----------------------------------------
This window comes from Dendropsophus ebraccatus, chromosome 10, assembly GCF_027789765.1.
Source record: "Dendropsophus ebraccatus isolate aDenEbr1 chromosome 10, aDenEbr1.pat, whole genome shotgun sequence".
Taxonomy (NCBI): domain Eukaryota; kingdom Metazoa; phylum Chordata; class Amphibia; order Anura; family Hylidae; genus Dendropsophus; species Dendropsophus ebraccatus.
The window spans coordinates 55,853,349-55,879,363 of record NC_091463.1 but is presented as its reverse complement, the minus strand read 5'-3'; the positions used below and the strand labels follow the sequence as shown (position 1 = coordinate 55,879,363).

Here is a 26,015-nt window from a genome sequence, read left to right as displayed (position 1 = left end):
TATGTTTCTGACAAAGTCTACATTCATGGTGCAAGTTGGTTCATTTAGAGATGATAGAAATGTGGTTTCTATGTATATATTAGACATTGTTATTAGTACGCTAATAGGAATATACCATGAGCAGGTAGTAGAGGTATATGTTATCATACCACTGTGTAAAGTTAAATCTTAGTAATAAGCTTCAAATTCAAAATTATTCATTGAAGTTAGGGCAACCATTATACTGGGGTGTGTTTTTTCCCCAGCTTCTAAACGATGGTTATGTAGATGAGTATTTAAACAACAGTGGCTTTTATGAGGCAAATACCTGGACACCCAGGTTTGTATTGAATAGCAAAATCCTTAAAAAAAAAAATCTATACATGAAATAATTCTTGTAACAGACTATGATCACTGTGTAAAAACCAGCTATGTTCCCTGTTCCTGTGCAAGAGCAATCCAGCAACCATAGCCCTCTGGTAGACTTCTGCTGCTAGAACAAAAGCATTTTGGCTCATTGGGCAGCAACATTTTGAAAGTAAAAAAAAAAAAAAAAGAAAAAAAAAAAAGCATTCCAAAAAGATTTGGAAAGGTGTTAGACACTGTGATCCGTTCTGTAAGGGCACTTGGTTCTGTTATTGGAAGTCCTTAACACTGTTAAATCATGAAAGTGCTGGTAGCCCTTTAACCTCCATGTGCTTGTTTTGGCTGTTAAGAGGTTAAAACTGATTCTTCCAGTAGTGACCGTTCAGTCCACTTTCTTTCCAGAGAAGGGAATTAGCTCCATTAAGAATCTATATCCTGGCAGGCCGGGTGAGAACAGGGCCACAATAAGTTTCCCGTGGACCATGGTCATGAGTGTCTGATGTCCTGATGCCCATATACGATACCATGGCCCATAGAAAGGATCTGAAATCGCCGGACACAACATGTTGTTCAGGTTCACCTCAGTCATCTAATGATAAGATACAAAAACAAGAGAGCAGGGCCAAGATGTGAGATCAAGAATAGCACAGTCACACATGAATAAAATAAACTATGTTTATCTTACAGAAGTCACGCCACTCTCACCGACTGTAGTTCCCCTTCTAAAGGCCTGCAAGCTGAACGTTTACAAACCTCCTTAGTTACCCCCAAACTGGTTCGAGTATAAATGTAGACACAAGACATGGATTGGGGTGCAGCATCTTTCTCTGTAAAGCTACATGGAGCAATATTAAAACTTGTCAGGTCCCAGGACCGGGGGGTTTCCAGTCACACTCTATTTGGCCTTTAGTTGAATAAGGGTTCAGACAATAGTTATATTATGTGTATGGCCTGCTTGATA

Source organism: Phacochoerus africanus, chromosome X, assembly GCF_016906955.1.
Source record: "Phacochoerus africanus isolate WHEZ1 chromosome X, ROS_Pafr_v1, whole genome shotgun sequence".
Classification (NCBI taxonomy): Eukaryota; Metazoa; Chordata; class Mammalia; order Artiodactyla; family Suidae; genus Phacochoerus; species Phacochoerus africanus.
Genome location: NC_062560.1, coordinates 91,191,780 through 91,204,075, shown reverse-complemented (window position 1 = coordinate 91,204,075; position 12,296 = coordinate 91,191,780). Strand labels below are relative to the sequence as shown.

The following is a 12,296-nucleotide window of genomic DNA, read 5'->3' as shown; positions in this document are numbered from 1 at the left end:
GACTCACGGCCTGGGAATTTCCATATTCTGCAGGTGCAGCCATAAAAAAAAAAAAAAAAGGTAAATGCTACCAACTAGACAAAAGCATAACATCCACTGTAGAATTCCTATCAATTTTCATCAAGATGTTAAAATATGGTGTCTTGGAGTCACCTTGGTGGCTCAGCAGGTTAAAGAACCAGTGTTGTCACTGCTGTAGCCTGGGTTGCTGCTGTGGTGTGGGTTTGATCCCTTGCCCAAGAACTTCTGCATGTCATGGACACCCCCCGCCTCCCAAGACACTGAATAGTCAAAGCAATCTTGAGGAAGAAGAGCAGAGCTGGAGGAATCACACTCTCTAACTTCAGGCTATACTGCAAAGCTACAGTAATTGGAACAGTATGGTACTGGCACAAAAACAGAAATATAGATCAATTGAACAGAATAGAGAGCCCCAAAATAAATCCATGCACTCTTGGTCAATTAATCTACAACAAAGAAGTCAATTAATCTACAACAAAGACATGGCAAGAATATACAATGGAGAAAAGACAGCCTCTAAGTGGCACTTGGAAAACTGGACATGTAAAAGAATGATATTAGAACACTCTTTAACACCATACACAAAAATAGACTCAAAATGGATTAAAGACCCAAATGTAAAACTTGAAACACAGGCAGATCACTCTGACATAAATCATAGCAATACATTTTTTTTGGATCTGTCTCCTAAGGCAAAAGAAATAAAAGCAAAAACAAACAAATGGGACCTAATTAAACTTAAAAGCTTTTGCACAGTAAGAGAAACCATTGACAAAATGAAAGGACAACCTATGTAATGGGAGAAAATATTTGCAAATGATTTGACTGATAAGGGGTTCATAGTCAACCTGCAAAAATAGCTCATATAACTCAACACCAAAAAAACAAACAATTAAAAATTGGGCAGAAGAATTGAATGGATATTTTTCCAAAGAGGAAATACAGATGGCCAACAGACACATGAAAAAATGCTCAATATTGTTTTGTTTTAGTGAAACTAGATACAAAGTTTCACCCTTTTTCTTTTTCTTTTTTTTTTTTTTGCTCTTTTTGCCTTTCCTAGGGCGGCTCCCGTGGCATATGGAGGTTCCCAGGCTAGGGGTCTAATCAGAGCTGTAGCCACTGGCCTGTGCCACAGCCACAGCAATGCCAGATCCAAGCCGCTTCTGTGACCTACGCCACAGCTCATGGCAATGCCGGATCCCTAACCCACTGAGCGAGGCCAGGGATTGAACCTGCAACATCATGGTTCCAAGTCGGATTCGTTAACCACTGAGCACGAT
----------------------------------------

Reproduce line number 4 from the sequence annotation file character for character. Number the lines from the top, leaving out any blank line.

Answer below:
The window spans coordinates 55,853,349-55,879,363 of record NC_091463.1 but is presented as its reverse complement, the minus strand read 5'-3'; the positions used below and the strand labels follow the sequence as shown (position 1 = coordinate 55,879,363).